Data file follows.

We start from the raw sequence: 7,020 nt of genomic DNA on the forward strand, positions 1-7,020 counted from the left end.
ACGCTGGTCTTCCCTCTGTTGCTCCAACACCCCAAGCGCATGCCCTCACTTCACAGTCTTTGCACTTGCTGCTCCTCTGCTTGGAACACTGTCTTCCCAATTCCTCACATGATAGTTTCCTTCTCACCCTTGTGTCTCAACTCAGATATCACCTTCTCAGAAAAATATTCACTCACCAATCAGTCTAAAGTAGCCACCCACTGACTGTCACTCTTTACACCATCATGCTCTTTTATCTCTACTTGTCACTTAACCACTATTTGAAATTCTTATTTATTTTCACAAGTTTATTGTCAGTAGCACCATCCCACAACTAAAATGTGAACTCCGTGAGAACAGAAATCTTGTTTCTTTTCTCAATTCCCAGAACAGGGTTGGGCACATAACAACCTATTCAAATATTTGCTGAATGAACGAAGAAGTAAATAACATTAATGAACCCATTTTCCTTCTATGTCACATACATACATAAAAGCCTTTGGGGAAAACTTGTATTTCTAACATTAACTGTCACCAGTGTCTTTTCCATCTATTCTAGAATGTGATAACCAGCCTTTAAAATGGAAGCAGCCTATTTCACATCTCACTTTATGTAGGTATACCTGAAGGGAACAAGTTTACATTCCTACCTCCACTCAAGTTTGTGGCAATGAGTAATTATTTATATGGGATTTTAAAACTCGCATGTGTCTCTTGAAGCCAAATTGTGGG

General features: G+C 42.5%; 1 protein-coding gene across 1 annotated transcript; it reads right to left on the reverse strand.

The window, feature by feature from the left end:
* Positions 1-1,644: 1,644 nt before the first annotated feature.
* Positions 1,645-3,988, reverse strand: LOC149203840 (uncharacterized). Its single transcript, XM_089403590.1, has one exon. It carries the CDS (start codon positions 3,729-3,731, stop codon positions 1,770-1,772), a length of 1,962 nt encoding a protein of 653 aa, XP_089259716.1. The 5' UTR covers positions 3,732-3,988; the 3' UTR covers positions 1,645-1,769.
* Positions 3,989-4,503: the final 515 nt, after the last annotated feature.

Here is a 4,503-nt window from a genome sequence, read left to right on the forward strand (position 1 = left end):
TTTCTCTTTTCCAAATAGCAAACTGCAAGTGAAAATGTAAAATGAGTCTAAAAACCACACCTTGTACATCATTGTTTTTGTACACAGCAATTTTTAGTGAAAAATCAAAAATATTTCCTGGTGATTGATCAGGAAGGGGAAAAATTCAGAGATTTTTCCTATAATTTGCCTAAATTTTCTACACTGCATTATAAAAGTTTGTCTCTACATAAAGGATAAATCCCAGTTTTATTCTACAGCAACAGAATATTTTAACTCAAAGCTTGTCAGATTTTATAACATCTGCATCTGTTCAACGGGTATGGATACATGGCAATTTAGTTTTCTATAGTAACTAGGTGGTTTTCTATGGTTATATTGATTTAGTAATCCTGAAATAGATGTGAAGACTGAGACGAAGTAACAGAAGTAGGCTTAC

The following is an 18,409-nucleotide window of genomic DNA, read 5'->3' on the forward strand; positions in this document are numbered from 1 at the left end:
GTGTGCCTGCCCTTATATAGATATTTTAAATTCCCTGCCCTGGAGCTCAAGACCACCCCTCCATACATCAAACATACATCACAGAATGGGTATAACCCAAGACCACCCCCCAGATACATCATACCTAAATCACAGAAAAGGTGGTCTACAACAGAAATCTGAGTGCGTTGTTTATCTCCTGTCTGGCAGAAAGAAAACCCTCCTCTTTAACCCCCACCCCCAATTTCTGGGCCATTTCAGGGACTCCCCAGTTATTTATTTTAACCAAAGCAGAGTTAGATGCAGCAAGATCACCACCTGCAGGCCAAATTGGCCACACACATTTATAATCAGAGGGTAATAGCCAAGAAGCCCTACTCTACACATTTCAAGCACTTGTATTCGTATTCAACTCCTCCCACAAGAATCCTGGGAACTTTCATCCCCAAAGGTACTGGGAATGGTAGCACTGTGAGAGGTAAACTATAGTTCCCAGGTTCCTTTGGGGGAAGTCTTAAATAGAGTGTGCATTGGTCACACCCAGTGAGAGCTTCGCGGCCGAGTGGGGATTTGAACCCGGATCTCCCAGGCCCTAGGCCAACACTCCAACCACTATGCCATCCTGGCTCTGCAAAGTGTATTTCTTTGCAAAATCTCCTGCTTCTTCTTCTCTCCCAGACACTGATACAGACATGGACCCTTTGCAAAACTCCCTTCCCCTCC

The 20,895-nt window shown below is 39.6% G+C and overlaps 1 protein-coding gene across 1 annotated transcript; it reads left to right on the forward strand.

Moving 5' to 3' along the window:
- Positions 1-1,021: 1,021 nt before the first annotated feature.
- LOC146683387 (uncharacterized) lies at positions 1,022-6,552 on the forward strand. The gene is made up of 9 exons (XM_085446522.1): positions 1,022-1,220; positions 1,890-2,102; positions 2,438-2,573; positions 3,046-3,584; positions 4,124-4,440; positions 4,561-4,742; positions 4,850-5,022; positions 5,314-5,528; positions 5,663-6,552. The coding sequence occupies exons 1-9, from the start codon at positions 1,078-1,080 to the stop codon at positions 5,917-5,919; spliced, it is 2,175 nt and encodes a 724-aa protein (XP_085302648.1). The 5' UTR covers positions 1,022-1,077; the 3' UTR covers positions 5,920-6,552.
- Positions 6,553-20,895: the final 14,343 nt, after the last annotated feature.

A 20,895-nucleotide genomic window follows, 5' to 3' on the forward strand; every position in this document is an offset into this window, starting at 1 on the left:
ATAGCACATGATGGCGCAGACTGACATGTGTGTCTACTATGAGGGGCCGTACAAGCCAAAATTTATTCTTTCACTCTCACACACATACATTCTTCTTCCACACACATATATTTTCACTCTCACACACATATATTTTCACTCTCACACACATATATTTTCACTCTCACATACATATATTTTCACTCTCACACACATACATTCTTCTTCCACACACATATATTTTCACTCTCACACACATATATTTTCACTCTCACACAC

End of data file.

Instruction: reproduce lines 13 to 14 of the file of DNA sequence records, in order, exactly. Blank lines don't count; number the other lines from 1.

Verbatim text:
Moving 5' to 3' along the window:
- Positions 1-1,021: 1,021 nt before the first annotated feature.